Howard Gammon, Chairman and Vice President of Gammon Technical Products, Inc., talks about the growing pains along the
circuitous route to the successful manufacturing company it is today.
Q.The name Gammon seems to be known widely at airports. Did you start the
A.Yes. It all began in January of 1960 with an office in our basement and my wife, Claudia, did the typing of letters.
Q. How did you get the technical knowledge to be a specialist in jet fuel handling?
A.I have a mechanical engineering degree from the University of Iowa and I formerly managed an aircraft fuel system research and development laboratory. We also performed research projects aimed at understanding how water dissolves in jet fuel. I have always had great interest in instrumentation and the science of fluid flow.
Q.Was it your plan to build a manufacturing and distribution company that specialized in aviation fuel equipment?
A.Absolutely not, it just happened that way. My objective was to develop a sales organization, representing good manufacturers. I really did not care what products were involved, but I wanted to be able to use my mechanical engineering training to do a better job of presenting technical products to potential customers.
Q.How did you start Gammon Technical?
A. 1959 I looked for firms I could represent as an independent representative. The first one of these was a fiberglass fabricator that had advertised in the Wall Street Journal for representation. So the first activities of Gammon Technical was selling fiberglass that was molded into shapes for thermal insulation and acoustic control.
Q.So you really were not involved in aviation refueling at the start?
A..Actually I was, because the most important component of coalescing filter elements, at that time, was fiberglass. That company started a subsidiary to manufacture elements that were better than those that were then on the market. Over a period of years, they became known as Velcon Filters, Inc.; Gammon Technical continues to represent them.
Q.How did Gammon become a manufacturer?
A. Well, it certainly did not happen right away. In the early days, the job was to sell replacement elements so my travels to airports all over the eastern half of the USA let me see the problems of getting clean water-free fuel from the refinery to the aircraft. Our first product was a sampling probe that could reach into the flowing fuel in a pipe and capture a sample for particle determination. The story behind the probe was that we would sell filter elements to a customer who would complain that particles were going through the elements. More than once, I would have to get out of bed at some terrible hour in the AM and rush 200 miles to investigate. Inspection of the pipe fitting, where the sample was taken, often showed a rusty pipe coupling welded to the pipe with a collection of reducing bushings to get down to the 1/8" size of the stainless steel quick disconnect that came with the test kit. Clearly, the problem was that particles tend to collect in non-flowing branches and the customer was thinking that those particles, which may have collected there for years, had passed through our filters. The sampling probe has become very popular all over the world.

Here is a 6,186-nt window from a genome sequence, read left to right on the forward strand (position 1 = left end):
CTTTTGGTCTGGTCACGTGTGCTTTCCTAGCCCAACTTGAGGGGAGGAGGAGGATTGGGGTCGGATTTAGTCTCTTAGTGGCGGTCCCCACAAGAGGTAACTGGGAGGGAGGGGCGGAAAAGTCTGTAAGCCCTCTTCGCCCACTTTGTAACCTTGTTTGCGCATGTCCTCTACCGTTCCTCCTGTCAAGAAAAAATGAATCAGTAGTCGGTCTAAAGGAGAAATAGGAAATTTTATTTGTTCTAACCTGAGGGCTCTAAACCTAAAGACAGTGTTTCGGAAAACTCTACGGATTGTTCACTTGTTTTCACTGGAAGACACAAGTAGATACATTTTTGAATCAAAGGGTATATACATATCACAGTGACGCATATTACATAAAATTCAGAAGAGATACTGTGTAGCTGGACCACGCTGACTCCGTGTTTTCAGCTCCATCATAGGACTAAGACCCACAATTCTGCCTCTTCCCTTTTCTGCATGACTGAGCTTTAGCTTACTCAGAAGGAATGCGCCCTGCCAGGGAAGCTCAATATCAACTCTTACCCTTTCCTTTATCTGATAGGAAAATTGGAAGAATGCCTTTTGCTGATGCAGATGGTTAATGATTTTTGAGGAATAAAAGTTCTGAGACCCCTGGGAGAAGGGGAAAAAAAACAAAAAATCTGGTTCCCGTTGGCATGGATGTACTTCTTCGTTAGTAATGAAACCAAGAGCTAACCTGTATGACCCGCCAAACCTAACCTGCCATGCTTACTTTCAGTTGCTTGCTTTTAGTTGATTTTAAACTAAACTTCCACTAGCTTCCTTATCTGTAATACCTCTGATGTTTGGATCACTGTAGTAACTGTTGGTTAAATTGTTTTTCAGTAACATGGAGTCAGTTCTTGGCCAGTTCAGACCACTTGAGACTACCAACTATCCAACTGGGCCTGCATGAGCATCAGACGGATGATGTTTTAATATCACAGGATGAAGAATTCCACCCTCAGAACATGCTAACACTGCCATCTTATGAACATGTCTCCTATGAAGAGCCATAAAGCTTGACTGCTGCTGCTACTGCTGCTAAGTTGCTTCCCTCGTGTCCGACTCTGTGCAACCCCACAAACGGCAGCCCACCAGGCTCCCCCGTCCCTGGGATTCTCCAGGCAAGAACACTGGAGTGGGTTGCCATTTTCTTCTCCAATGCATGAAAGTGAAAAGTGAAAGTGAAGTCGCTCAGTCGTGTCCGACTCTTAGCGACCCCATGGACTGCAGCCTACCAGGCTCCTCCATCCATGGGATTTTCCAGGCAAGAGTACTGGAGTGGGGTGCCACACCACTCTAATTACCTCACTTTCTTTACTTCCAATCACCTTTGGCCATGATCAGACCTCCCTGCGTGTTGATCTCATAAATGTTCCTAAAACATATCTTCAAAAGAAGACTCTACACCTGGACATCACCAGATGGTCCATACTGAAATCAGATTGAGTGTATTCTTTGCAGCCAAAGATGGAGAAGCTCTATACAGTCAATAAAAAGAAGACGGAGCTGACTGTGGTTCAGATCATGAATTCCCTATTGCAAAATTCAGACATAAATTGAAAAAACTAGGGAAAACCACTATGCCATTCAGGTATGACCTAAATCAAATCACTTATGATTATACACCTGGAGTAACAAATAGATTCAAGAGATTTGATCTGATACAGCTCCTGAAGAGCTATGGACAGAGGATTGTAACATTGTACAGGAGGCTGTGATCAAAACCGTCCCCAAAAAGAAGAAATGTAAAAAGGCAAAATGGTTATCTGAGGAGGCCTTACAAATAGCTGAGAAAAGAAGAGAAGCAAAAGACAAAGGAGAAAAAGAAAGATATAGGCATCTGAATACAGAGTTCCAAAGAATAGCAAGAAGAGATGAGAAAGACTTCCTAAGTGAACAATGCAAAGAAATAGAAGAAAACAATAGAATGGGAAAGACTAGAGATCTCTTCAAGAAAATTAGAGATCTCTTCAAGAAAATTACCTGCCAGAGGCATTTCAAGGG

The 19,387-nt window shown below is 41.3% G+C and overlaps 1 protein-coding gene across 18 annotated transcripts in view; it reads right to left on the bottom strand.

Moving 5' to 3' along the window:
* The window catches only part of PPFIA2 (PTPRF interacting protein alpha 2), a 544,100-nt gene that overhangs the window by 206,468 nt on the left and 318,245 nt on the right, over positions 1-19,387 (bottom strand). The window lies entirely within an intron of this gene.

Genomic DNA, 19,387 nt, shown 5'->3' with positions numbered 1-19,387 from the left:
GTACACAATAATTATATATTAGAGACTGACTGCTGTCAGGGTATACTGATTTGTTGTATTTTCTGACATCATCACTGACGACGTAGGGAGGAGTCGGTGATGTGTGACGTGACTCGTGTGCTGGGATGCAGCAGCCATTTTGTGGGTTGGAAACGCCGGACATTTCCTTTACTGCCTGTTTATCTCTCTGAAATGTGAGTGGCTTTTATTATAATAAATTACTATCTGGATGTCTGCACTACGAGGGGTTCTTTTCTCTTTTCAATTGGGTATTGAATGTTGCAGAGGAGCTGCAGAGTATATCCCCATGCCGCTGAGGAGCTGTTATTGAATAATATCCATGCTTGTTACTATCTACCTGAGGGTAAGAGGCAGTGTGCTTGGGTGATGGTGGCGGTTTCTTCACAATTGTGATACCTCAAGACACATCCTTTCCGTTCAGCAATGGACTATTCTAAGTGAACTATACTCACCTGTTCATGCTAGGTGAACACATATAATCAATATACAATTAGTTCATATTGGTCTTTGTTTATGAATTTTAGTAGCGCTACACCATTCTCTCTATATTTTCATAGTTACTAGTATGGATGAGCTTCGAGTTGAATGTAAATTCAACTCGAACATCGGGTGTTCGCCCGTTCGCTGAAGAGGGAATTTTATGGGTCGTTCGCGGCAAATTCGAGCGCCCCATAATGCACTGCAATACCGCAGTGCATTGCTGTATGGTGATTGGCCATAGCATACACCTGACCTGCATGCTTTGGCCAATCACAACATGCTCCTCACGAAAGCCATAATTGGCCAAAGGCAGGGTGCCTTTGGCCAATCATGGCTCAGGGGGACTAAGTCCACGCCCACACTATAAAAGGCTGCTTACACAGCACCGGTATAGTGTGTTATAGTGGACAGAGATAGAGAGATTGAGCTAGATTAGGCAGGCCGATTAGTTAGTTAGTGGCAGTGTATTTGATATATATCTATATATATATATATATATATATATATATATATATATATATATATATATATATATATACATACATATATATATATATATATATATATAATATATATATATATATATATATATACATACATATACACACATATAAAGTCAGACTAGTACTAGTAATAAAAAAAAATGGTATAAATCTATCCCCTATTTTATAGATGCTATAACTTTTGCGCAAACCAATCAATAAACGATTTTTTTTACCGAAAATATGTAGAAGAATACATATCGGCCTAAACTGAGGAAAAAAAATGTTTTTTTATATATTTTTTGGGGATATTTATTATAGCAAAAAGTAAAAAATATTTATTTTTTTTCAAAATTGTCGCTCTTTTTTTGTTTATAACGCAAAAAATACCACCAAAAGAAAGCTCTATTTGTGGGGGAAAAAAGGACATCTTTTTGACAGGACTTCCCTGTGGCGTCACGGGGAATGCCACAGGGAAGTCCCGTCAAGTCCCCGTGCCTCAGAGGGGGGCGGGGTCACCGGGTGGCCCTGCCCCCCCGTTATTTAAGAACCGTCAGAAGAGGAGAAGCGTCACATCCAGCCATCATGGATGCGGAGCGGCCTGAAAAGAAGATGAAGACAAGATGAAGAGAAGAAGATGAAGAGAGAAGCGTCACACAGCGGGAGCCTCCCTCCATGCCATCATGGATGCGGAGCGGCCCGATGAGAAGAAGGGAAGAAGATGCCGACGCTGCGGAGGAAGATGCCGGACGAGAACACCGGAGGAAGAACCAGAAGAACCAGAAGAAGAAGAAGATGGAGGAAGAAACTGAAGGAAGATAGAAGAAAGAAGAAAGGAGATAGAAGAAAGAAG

Q.Your office has many picture of airplanes. Are you a pilot?
A.Yes, I was licensed to fly our company Baron, but I finally gave it up because it was taking too much of my time to keep my instrument rating valid. I was trained as a navigator in World War II and got my pilot rating after the war.
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